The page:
Members of Taliban taking control of the presidential palace in Kabul after Afghanistan’s president flew out of the country (Picture: AFP)
The US could recognize the Taliban as Afghanistan’s true government – but only if the militants respect human rights and ‘doesn’t harbor terrorists’.
Speaking on Monday, spokesperson for the US State Department, Ned Price, said that the door was open for America to work with the Taliban as Afghanistan’s governors in the future.
He did say, however, that can only happen if the Islamist group allows women to be a part of their government and if women in the country are given the same rights as men.
During the Taliban’s rule of Afghanistan between 1996 and 2001, the group enforced draconian restrictions on women, forcing them to be fully veiled and severely restricting their movements.
On Sunday the Taliban took over Kabul after conquering large parts of the rest of Afghanistan following the US and UK’s military withdrawal from the country. The militants managed to overthrow the government within a matter of days following two-decades of military involvement from western forces.
Joe Biden and US officials had hoped that the Afghan forces would have been capable of fending off any advances from the Taliban – but instead the army quickly surrendered to the militants.
In July, as the Taliban took control of the city of Kandahar, nine women working at an Azizi Bank were told to leave and send male relatives to do their jobs instead, Al Jazeera reported, prompting re-occuring fears of how the Taliban will treat women in the country.
Yet on Monday Price said the US wants to see the conditions of a United Nations declaration met, which demanded women be allowed in government in Afghanistan.
The UN is calling for ‘an immediate cessation of all hostilities and the establishment, through inclusive negotiations, of a new government that is united, inclusive and representative – including with the full, equal and meaningful participation of women’.
A Taliban fighter mans a machine gun on top of a vehicle as they patrol along a street in Kabul on August 16, 2021 (Picture: AFP)
People protest in support of Afghanistan and against the Taliban take over of the country, at Lafayette Square, across the street from the White House in Washington, on August 15 2021 (Picture: EPA)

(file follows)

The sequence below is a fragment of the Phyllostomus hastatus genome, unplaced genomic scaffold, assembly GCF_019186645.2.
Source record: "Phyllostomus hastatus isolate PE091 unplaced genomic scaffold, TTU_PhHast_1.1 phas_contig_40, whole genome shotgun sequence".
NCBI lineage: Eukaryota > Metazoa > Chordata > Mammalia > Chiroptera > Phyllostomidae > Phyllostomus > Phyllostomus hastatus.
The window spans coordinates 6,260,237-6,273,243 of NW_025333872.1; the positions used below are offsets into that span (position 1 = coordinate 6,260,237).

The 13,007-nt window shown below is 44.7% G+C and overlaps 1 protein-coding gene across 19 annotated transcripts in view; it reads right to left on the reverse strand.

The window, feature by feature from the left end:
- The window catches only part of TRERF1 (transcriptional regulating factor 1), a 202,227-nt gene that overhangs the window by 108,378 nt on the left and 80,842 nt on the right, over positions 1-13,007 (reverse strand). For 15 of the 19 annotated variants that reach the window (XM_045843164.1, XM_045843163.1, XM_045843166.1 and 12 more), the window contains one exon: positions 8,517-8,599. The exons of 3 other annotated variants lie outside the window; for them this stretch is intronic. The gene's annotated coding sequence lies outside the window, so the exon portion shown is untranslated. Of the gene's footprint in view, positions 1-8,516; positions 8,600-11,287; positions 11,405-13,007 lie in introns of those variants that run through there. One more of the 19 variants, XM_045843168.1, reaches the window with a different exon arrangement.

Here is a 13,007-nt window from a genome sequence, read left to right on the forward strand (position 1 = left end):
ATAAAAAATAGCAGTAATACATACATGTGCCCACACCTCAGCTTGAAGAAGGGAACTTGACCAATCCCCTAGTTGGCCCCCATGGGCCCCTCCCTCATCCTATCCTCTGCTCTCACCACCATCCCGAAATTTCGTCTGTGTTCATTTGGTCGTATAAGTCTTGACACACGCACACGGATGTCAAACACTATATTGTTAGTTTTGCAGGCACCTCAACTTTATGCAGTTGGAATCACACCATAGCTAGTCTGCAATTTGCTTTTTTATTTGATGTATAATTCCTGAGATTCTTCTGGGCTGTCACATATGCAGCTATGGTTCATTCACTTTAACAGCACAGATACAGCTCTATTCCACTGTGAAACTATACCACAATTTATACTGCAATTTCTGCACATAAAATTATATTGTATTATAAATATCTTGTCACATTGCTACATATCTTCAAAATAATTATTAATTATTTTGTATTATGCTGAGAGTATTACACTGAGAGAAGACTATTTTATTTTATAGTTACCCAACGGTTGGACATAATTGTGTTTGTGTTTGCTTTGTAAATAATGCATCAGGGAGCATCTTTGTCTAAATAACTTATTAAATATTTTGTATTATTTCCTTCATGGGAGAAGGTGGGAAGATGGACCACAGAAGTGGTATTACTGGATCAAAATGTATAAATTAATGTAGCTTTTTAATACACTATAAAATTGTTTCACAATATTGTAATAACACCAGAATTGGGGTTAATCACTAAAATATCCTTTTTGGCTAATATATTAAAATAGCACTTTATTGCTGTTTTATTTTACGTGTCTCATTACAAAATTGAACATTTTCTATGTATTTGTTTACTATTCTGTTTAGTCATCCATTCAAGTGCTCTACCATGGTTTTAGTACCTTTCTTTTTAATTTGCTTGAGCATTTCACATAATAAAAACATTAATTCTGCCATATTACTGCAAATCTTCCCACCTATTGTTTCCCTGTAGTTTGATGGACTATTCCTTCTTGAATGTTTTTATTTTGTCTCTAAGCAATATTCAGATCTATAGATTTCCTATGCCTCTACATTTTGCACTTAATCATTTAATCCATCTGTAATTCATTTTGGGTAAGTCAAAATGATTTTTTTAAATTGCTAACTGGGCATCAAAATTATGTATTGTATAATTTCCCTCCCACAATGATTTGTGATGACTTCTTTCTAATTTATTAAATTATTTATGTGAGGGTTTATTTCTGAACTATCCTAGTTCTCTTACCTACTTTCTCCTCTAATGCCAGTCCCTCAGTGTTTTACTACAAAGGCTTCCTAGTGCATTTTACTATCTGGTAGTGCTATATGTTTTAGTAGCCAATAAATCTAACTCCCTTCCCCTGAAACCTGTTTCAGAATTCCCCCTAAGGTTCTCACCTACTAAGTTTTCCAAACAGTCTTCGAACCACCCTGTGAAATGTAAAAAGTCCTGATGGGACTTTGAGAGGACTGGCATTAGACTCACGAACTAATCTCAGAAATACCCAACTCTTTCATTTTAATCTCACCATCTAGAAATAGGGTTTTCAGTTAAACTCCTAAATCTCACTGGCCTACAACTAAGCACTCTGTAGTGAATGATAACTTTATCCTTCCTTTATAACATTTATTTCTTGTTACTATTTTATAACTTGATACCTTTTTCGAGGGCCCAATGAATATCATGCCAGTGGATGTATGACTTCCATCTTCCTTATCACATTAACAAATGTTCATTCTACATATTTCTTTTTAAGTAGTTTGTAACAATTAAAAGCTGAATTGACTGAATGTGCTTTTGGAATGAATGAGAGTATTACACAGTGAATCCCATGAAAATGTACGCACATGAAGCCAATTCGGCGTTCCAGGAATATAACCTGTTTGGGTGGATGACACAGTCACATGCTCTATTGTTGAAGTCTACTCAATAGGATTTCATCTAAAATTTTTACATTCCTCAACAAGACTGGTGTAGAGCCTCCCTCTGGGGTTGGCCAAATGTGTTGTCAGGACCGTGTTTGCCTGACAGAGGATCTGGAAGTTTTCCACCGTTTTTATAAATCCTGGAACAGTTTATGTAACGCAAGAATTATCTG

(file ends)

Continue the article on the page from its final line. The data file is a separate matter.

Price said that the US government would recognize a potential new government of Afghanistan so long as that government was inclusive.
‘The fact is that a future Afghan government that upholds the basic rights of its people, that doesn’t harbor terrorists, and that protects the basic rights of its people, including the basic fundamental rights of half of its population, its women and girls, that is a government that we would be able to work with’, he said.
Price did not outline how the Taliban could convince the US government that it has reformed itself in this way, or why he thought the Taliban would change their ideology.
‘Ultimately when it comes to our posture towards any future government in Afghanistan, it will depend upon the actions of that government. It will depend upon the actions of the Taliban’, he said.
Price added: ‘A future Afghan government that upholds the basic rights of its people, that doesn’t harbor terrorists and that protects the basic rights of its people including the basic fundamental rights of half of its population – its women and girls – that is a government we would be able to work with.’
He also said that the US had fulfilled the objective of the 2001 invasion – which set out to ‘decimate the network that conceived of and launched’ the 9/11 attacks.
While the Taliban has taken the presidential palace in Kabul, forcing the country’s president Ashraf Ghani to flee the country, Price insisted that ‘there has not yet been a formal transfer of power’.
Many Afghans have been evacuated from the war-torn country in recent days (Picture: AFP)
‘The situation will continue to remain fluid in the coming hours and likely the coming days’, he said.
‘Nevertheless we are operating on all fronts and around the clock to protect our people, those who have worked side by side with the United States for years, and other vulnerable Afghans’, Price added.
He said the safety and security of American diplomats ‘will remain our top priority’.
Price said that Anthony Blinken, the Secretary of State, spoke with diplomats from Russia, China, Pakistan, Britain, NATO, Turkey, and the European Union.
He said that the US negotiator on Afghanistan, Zalmay Khalilzad, remained in the Taliban’s diplomatic base of Qatar and that US officials have been in talks with the militants in the Gulf state.
Joe Biden has deployed 5,000 marine and army reinforcements to Kabul to secure the airport for an evacuation of thousands of US citizens still in Afghanistan, and Afghans who worked with Americans and are eligible for special visas.
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